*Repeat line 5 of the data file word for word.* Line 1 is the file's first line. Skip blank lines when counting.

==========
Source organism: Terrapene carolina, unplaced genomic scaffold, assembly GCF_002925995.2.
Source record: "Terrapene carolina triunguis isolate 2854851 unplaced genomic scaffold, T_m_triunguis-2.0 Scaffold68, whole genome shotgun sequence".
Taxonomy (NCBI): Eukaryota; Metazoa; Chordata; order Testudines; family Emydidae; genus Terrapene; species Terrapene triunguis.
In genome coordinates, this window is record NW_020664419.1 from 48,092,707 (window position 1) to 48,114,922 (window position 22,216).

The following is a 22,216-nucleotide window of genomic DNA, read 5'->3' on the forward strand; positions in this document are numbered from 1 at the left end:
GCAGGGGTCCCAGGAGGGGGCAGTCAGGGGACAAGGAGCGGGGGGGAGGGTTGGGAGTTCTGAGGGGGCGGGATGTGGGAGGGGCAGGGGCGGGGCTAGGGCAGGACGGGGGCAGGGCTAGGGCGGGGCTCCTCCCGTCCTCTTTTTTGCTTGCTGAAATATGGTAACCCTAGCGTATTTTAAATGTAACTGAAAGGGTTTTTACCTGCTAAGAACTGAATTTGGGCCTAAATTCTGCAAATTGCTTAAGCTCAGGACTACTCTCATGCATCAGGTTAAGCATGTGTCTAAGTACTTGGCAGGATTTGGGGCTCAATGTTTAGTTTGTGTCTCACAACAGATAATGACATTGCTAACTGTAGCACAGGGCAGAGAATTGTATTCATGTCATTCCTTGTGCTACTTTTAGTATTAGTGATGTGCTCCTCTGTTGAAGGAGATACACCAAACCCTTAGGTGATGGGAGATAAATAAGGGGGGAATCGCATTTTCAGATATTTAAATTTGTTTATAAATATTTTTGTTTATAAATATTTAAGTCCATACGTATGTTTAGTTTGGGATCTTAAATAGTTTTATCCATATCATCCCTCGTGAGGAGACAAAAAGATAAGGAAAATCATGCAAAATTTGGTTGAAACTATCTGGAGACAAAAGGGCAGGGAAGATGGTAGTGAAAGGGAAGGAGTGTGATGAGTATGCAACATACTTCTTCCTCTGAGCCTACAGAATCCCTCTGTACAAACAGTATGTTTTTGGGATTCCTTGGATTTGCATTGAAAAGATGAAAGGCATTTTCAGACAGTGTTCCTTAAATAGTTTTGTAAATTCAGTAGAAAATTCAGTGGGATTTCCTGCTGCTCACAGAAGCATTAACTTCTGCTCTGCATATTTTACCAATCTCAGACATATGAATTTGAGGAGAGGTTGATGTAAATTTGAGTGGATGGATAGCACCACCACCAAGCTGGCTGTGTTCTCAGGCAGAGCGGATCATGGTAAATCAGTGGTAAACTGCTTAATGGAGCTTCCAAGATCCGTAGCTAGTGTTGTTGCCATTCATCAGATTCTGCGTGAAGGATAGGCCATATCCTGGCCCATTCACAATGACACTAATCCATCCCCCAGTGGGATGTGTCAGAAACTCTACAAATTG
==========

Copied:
The following is a 22,216-nucleotide window of genomic DNA, read 5'->3' on the forward strand; positions in this document are numbered from 1 at the left end: